Rackspace has teased a preview page for a SaaS marketplace called AppMatcher. (It looks to be more of a front-page mock-up than anything actual; note that the “1,000 apps”, “100,000 businesses” bits look like placeholders.) The concept is pretty straightforward: app providers provide info about their target customer, and potential customers provide info about their company, and the marketplace tries to hook them up.
Hosting companies have increasingly been talking about doing marketplaces for their customers and their partner ecosystems, particularly in the SaaS space, and Rackspace’s foray is one of several that I know of that are still under wraps. Parallels has gotten into the act on the small business end, too, with the SaaS marketplace it’s integrated into its software. And a ton of other companies in the technology services space are also wanting to jump into the SaaS marketplace / exchange / brokerage business. (And you have folks like Etelos who build software to enable SaaS marketplaces.)
We’re seeing other software marketplaces in the cloud context, of course. For instance, there’s the increasing trend towards cloud IaaS providers offering an app store for rent-by-the-hour or otherwise cloud-license-friendly software — an excellent and important convenience, even necessity, for really driving cost savings for customers. And there are plenty of opportunities, including in the marketplace context, to add value as a broker.
However, I suspect that, by default, these days, if you have a need for software that does X, you go and attempt to enter X into Google, and pray that you’ve picked the right search term (or that the vendors have done reasonable SEO), in order to find software that does X. Anyone who wants to do a meaningful matching marketplace needs to be able to do better than this — which means that the listings in a marketplace need to be pretty comprehensive before it offers better results than Google. What a marketplace offers to the buyer, hopefully, is more nicely-encapsulated information than raw search results easily deliver.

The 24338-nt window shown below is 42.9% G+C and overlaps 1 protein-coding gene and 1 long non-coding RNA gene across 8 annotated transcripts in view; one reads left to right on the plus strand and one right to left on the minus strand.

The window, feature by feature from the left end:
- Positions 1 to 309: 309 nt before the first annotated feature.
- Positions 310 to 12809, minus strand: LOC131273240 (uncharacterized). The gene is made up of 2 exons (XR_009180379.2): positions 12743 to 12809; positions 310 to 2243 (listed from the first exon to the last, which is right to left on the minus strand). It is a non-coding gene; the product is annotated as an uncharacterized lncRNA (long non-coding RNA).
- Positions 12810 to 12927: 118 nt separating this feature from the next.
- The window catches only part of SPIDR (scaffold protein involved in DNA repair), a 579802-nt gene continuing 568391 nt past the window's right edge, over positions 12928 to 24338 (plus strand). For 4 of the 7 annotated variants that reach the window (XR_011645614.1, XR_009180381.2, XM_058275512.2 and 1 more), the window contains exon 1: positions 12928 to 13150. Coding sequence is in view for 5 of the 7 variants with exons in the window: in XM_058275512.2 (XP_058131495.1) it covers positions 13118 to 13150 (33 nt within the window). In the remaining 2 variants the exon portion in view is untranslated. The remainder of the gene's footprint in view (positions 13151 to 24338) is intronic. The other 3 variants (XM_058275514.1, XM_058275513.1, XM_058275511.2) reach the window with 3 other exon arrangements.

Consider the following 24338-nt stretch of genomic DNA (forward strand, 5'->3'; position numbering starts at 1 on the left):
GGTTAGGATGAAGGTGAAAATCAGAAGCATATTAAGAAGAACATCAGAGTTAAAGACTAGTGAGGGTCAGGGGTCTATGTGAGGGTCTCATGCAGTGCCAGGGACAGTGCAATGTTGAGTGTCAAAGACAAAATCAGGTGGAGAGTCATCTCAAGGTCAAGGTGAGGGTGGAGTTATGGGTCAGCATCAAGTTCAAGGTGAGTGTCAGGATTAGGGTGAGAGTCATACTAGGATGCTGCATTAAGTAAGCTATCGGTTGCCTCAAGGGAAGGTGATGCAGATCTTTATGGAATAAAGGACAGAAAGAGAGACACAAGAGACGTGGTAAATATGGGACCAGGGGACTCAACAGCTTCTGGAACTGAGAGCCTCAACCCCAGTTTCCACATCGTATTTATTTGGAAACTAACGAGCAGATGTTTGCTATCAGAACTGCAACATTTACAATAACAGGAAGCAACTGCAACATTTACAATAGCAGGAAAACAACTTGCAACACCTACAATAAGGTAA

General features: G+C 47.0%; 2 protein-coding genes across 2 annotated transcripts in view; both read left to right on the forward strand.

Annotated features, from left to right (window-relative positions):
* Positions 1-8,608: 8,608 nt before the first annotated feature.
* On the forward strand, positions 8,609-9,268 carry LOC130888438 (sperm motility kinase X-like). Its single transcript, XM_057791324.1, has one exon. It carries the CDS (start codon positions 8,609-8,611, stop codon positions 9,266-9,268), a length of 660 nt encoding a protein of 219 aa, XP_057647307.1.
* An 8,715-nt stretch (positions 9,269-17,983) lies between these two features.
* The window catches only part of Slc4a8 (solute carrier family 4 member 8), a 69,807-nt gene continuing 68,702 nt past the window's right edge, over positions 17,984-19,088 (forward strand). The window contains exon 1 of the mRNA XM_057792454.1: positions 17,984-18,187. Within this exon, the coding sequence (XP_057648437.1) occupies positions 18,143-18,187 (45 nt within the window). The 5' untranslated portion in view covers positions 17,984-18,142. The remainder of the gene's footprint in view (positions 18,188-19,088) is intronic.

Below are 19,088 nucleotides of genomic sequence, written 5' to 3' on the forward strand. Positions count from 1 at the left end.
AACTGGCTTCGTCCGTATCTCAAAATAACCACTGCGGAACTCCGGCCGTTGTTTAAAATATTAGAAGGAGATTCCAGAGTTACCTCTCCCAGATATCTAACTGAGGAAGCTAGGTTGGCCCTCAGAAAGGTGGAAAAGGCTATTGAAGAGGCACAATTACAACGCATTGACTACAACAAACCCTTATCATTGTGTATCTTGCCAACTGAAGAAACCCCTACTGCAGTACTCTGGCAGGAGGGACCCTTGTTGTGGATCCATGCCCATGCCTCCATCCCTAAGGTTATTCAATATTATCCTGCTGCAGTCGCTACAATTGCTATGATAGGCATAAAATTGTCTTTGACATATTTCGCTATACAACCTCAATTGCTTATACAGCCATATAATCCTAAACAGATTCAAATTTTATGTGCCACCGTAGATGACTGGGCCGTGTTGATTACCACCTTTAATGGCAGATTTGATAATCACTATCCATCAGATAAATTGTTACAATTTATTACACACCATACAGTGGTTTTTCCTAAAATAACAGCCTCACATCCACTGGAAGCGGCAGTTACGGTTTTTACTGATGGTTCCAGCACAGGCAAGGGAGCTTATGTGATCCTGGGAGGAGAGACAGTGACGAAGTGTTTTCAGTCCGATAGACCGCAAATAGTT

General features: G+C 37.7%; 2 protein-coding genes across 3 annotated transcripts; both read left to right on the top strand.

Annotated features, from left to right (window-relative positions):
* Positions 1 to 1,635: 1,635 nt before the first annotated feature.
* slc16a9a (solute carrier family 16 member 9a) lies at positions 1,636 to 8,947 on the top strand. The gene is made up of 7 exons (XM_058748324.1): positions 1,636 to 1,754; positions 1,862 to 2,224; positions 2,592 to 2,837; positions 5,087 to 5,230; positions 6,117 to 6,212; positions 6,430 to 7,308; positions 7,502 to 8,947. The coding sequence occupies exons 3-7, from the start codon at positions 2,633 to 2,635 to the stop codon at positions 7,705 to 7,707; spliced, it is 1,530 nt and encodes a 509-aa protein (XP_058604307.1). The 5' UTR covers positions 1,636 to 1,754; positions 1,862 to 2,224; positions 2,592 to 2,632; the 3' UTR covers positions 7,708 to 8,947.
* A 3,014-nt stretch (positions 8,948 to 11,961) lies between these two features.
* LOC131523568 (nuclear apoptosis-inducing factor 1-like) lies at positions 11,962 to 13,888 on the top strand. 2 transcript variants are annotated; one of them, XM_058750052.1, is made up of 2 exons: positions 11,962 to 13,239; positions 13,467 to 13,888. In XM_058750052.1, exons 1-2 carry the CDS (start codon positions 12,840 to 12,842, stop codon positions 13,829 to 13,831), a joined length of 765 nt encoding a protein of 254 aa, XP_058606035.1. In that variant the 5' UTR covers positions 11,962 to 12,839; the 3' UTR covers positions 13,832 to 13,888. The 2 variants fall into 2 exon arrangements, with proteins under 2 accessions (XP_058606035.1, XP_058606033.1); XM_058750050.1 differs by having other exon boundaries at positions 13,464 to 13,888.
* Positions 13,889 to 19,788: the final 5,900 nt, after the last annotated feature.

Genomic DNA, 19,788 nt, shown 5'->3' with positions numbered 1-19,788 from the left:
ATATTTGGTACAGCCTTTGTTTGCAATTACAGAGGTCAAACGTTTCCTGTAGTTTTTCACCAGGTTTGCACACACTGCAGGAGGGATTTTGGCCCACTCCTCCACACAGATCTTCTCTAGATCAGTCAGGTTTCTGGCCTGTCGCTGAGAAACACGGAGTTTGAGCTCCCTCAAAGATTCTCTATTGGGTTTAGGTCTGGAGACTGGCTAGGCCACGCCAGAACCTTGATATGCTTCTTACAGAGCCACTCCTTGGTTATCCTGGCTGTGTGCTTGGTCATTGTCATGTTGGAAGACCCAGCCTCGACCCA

However, many SaaS apps are narrow, “long tail” applications — almost more a handful of features that properly belong in a larger software suite, than they are properly full products unto themselves. That means that it’s harder to make sure that you really have wide and deep listings, and it means that useful community review gets more difficult because the app that’s got a handful of customers quite possibly doesn’t get any thoughtful reviews. And for many of the companies that are considering SaaS marketplace, the length of the long tail makes it difficult to have a meaningful partner model.
So what does Rackspace have that other, previous, attempts to launch general SaaS marketplaces have not? Money to do marketing. And at least thus far, the apparent willingness to not charge for the matching service. That might very well drive the kind of SaaS vendor sign-ups necessary to really make the marketplace meaningful to potential customers.